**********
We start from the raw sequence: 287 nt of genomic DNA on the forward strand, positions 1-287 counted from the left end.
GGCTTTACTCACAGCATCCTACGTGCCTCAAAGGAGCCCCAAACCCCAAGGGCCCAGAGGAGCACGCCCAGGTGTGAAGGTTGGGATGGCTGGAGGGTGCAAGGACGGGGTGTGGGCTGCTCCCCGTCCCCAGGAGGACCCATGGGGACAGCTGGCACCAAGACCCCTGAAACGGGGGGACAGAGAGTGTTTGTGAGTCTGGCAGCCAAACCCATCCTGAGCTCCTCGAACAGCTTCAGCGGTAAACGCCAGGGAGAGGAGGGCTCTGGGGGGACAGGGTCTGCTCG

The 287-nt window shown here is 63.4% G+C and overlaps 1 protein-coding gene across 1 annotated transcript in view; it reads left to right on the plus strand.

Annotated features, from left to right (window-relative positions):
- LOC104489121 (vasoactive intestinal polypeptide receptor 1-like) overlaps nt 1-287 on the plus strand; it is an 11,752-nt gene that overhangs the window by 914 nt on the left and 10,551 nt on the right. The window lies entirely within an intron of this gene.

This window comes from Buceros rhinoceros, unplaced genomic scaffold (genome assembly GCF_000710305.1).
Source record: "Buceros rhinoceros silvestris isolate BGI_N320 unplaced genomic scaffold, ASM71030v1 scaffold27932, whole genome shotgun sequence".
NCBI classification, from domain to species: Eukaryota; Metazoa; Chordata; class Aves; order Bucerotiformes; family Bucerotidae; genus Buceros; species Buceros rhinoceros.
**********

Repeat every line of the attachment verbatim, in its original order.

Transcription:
We start from the raw sequence: 287 nt of genomic DNA on the forward strand, positions 1-287 counted from the left end.
GGCTTTACTCACAGCATCCTACGTGCCTCAAAGGAGCCCCAAACCCCAAGGGCCCAGAGGAGCACGCCCAGGTGTGAAGGTTGGGATGGCTGGAGGGTGCAAGGACGGGGTGTGGGCTGCTCCCCGTCCCCAGGAGGACCCATGGGGACAGCTGGCACCAAGACCCCTGAAACGGGGGGACAGAGAGTGTTTGTGAGTCTGGCAGCCAAACCCATCCTGAGCTCCTCGAACAGCTTCAGCGGTAAACGCCAGGGAGAGGAGGGCTCTGGGGGGACAGGGTCTGCTCG

The 287-nt window shown here is 63.4% G+C and overlaps 1 protein-coding gene across 1 annotated transcript in view; it reads left to right on the plus strand.

Annotated features, from left to right (window-relative positions):
- LOC104489121 (vasoactive intestinal polypeptide receptor 1-like) overlaps nt 1-287 on the plus strand; it is an 11,752-nt gene that overhangs the window by 914 nt on the left and 10,551 nt on the right. The window lies entirely within an intron of this gene.

This window comes from Buceros rhinoceros, unplaced genomic scaffold (genome assembly GCF_000710305.1).
Source record: "Buceros rhinoceros silvestris isolate BGI_N320 unplaced genomic scaffold, ASM71030v1 scaffold27932, whole genome shotgun sequence".
NCBI classification, from domain to species: Eukaryota; Metazoa; Chordata; class Aves; order Bucerotiformes; family Bucerotidae; genus Buceros; species Buceros rhinoceros.